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Domestic Violence Cases in California

You Need an Expert to Help You

The consequences of domestic violence cases vary tremendously in California depending upon what statute you are charged with. Some are felonies, some are misdemeanors and some can be either. You need an expert to make certain that all defenses are explored, that the charges are either dismissed, reduced or eliminated by a successful trial.

What is “Domestic Violence” in California?

There are a number of different statutes that can be broadly defined as forms of domestic violence. They include offenses against a spouse, a person with whom the defendant is cohabiting, a person who is the parent of the defendant’s child, a former spouse, fiancé or fiancée, or a person with whom the defendant currently has, or has previously had, a dating or engagement relationship. Some of the domestic violence statutes include:

  • Penal Code Section 273.5, corporal punishment against one of the persons listed above. It is probably the most commonly charged domestic violence charge and is what is known as a “wobbler”, i.e. it can be charged as either a misdemeanor or felony. It carries two, three or four years in state prison as a felony or up to a year in county jail as a misdemeanor, along with fines, restitution to the victim, probation and possibly a restraining order against contact with the victim for up to 10 years. The severity of the injury determines whether it is a misdemeanor or a felony. It is a “priorable offense” which means that repeated instances result in greater jail time. The district attorney must prove specific intent to harm the victim and actual injury.
  • Penal Code Section 243, battery against one of the persons listed above. It is similar to 273.5 above but does not have to create an actual injury. An illegal touching, such as pushing a spouse, is sufficient. It is a misdemeanor with up to 1 year in county jail, summary probation, enrollment in a “batterers program”, restitution and fines unless a “serious bodily injury” is inflicted on the person, which means it becomes a felony and can result in either two, three, or four years in the state prison.
  • Penal Code Section 422, criminal threats against a person or his or her immediate family. This is often charged when a defendant gets angry at a person listed above and threatens to commit a crime which will result in death or great bodily injury to another person, with the specific intent that the statement, made verbally, in writing, or by means of an electronic communication device, is to be taken as threat, even if there is no intent of actually carrying it out. It is a wobbler and is often used when someone in anger has said threatening words even when they do not mean to actually harm someone.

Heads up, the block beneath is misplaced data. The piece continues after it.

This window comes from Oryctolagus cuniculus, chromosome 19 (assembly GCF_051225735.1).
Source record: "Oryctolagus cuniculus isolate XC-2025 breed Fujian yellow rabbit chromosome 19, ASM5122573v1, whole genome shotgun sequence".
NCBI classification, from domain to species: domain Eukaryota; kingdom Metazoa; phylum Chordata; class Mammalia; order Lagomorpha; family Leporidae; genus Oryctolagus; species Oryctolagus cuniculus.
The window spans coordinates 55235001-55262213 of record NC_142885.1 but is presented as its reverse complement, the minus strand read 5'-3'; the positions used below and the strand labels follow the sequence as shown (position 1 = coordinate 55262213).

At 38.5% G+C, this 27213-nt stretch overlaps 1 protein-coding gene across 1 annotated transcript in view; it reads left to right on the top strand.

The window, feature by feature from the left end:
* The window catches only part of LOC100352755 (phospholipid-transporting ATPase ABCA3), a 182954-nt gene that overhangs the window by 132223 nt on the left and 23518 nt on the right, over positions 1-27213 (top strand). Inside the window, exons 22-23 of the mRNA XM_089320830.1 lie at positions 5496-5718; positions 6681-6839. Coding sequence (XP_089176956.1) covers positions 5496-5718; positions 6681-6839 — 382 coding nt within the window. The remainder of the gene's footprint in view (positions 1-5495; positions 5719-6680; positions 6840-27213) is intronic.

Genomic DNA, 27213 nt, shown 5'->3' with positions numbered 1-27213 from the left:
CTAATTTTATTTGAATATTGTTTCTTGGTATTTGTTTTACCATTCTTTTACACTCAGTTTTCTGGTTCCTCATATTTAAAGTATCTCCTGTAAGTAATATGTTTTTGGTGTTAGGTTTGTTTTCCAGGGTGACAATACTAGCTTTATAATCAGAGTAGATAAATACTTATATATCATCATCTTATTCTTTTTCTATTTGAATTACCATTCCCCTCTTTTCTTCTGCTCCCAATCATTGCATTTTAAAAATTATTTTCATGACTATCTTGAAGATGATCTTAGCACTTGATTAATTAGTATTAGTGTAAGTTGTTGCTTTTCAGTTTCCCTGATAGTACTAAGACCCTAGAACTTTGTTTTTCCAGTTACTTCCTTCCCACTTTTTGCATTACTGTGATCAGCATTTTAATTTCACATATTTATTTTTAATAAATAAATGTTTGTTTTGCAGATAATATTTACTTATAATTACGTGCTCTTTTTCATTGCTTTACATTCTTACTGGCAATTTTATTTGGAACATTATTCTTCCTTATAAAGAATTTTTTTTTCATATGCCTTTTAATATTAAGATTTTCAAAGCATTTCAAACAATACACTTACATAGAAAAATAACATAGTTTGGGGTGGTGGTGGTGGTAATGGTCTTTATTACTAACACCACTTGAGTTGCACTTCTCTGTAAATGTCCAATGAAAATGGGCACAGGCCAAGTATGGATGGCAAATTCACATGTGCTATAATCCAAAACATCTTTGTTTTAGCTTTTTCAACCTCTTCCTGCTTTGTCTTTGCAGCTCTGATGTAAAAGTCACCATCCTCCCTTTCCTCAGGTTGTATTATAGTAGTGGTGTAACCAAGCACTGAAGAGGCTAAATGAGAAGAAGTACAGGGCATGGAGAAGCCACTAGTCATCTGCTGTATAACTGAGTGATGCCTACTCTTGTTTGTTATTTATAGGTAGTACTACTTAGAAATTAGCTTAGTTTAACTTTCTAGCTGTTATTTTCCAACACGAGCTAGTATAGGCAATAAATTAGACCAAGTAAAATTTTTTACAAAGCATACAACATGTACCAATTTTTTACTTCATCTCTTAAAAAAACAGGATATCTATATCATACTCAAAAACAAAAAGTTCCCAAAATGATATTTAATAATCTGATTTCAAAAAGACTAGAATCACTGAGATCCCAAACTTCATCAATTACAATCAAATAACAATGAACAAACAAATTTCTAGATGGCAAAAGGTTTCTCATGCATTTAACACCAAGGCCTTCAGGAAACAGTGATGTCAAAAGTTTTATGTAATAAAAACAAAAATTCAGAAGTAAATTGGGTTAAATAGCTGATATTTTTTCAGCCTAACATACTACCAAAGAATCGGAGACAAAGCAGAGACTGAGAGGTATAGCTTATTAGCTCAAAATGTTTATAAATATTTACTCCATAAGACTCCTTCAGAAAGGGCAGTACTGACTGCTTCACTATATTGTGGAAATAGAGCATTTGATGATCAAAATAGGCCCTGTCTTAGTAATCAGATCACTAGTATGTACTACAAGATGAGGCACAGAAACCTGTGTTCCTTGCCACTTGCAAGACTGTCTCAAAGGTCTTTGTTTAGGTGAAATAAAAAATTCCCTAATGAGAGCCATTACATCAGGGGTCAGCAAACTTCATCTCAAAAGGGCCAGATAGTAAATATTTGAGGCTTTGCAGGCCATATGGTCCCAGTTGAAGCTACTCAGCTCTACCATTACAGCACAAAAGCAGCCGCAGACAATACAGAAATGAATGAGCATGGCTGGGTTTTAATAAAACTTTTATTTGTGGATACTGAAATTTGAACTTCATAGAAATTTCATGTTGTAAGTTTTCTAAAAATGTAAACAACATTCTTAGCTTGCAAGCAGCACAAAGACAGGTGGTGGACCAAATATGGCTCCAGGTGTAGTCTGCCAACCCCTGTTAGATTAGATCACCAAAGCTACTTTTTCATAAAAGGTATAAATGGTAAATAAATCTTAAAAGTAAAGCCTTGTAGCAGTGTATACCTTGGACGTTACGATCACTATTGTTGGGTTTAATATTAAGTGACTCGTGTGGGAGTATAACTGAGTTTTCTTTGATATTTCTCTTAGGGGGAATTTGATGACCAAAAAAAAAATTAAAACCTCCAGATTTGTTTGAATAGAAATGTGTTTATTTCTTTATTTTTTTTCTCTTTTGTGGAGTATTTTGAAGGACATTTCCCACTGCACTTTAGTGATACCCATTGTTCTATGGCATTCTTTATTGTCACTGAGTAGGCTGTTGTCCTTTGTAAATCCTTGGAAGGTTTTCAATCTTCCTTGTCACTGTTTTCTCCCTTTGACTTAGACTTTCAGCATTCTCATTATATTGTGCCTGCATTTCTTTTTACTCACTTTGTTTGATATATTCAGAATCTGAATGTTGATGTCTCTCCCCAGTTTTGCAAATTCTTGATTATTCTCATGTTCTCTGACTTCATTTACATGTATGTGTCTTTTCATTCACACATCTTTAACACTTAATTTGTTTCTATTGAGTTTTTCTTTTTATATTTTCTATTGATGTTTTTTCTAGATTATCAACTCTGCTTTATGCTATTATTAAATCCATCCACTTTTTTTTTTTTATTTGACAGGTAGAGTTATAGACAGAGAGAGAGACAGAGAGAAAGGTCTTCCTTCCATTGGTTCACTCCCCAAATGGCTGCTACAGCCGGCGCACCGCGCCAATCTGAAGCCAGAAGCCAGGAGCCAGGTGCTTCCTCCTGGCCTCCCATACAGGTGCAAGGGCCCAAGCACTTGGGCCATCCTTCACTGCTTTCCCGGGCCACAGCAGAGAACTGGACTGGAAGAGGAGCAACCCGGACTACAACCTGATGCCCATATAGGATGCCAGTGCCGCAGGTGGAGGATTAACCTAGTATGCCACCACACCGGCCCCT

• Penal Code Section 646.9, stalking and harassing another person such as one of the persons listed above. This is a misdemeanor, which carries up to a year in jail unless it occurs after a conviction of one of the above Penal Code Sections or is a violation of a previously enacted restraining order after which it becomes a felony punishable by two, three or four years in the state prison. There are also fines and other penalties possible.

How Can These Types of Charges Arise and What Can Happen?

Often an argument between spouses or boyfriends and girlfriends can escalate to the point where there are threats made or touching occurs. In some cases, these instances can escalate to the point where the police are called by one of the parties or perhaps a neighbor who has overheard the fight. Law enforcement, especially since the O.J. Simpson case, do not ignore these situations and feel compelled to arrest and try to have prosecuted at least one party to the argument. These arrests can be escalated quickly especially if there are any visible injuries, no matter how minor. There is essentially a zero-tolerance policy for any physical altercations or threatening between couples. If you have been involved in a domestic violence altercation, you need an experienced attorney to head off the filing of any domestic violence charges or to get them reduced or dismissed.

Because of the seriousness of these potential charges (including jail and state prison sentences, long term restraining orders, limitations on possession of guns in felony charges, as well as fines, restitution, batterer’s classes and possible impact on work and professional licenses) it is absolutely imperative that an experienced counsel, such as Kenneth H. Lewis, be contacted immediately to protect your legal rights.

Kenneth H. Lewis can help you! Call for a NO COST CONSULTATION at (213) 255-3011.

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